DRC 2012 © Sven Torfinn
Recent examples from DRC and Liberia.
Planned or not, there always comes a time when MSF has to close a project. An emergency may have passed, a suitable partner might have been found to take over, or the conditions on the ground might have made it categorically unsafe. Whatever the circumstance, it is a complex procedure.
Nurse Carissa Guild and mental health officer Athena Viscusi were both part of teams that closed projects recently. In April 2012, Guild was with MSF in Nyanzale, in DRC’s North Kivu province. It was “kind of a forgotten district,” Guild says, a deeply impoverished place with minimal health systems. Their task was to support a local hospital so it could serve the local community and nearby health centers, then turn it over to the Ministry of Health. “It took a long time to get it going,” she recalls. Security was a constant issue for the team. Progress was visible, however: “Everything was open. Pediatrics was open. It was really working.”
But then a group of army soldiers that came to be known as M23 mutinied, rendering an already unstable area even more so. Following a series of armed robberies of MSF personnel and facilities, the expats were ordered to return to Goma. “We basically threw everything into our cars and took off not knowing when we’d be back,” Guild says. “I gave the key to the pharmacy to the people in Nyanzale, and then just made a lot of phone calls, trying to figure out how to get medications to the other three centers, trying to sort out how we were going to support them.”
She put together kits for each health center so they’d have supplies for the short term. The team hoped they’d return soon, but the worsening conditions suggested otherwise. During an earlier mission in Burkina Faso, Guild had seen how preparations for handing over a project can last months, even years. But in North Kivu, the abrupt departure meant making contingency arrangements on the fl y. Staff in the health posts they’d left was fretting about what would happen next. People were calling Guild asking, “Now what do we do?”
“It was terrible to leave,” she says. “There was so much need there,” and the staff “were super motivated and had been doing everything exactly as we asked.” They didn’t have the resources or training that the now-departed teams had, however, and the systems that had been set up—for cold chain, for instance—started slipping as supplies dwindled. It was hardest on area residents because they were losing access to care that had been made briefly available to them. MSF may return if circumstances allow, but this is part of working in highly insecure environments.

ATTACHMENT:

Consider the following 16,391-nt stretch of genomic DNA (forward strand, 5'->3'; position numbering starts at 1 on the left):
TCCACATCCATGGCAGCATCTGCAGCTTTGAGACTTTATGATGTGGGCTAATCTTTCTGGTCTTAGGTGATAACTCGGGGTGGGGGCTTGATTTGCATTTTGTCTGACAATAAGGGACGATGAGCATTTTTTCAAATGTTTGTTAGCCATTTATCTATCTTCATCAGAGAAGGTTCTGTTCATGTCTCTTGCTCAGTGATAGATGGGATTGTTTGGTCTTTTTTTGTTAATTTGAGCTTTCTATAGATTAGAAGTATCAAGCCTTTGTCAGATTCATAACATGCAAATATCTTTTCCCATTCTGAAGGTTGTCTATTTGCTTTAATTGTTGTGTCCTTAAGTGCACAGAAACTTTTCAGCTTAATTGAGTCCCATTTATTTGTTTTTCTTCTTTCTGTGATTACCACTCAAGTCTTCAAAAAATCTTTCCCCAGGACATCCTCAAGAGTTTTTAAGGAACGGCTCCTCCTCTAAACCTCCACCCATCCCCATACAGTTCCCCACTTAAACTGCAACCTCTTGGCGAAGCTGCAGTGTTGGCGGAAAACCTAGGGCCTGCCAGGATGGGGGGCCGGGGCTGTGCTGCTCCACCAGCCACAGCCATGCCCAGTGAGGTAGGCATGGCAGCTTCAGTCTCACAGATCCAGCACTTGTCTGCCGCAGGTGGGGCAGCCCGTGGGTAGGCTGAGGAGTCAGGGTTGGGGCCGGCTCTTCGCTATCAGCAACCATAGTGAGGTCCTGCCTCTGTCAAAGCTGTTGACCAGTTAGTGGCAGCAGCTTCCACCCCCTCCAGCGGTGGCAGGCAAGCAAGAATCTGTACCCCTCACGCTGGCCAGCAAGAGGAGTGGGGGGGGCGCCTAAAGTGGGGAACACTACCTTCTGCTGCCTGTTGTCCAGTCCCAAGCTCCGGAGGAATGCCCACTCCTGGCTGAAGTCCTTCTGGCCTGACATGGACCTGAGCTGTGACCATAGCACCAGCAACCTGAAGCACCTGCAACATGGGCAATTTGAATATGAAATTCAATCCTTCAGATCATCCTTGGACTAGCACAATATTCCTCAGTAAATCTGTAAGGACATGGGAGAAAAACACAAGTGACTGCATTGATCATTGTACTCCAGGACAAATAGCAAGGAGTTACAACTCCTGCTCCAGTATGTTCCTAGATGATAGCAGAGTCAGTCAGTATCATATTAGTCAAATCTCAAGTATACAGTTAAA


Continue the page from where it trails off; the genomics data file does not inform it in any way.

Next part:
Athena Viscusi also left her project earlier than expected but under better circumstances. Dispatched to Liberia in 2011 to support a project for refugees fleeing violence in Ivory Coast, she and her colleagues counseled people struggling with what they’d seen and experienced. Their work, she feels, “had become a part of the healing process in the camps.”
But the flow of refugees slowed, many started going home as the fighting eased in Ivory Coast, and MSF decided to hand over its projects. Unlike Guild’s experience, where there was no one to pick up where MSF left off , this was, Viscusi recalls, “an exceptional closure because we were able to hand everything over to other NGOs operating in the camps.” Viscusi helped train staff from other organizations to provide mental health services, and MSF donated drugs and supplies to the local hospital and the Ministry of Health, the International Rescue Committee, and Merlin, three groups present in the area.
“I learned a lot about closing a project in Liberia,” Viscusi says. “It’s always difficult, but it’s important to maintain the capability to be the first responders in conflict zones and not have our resources tied up providing primary care. You get attached to the staff , you get attached to the patients, but it’s important that MSF is able to maintain the capacity to do what we do.”
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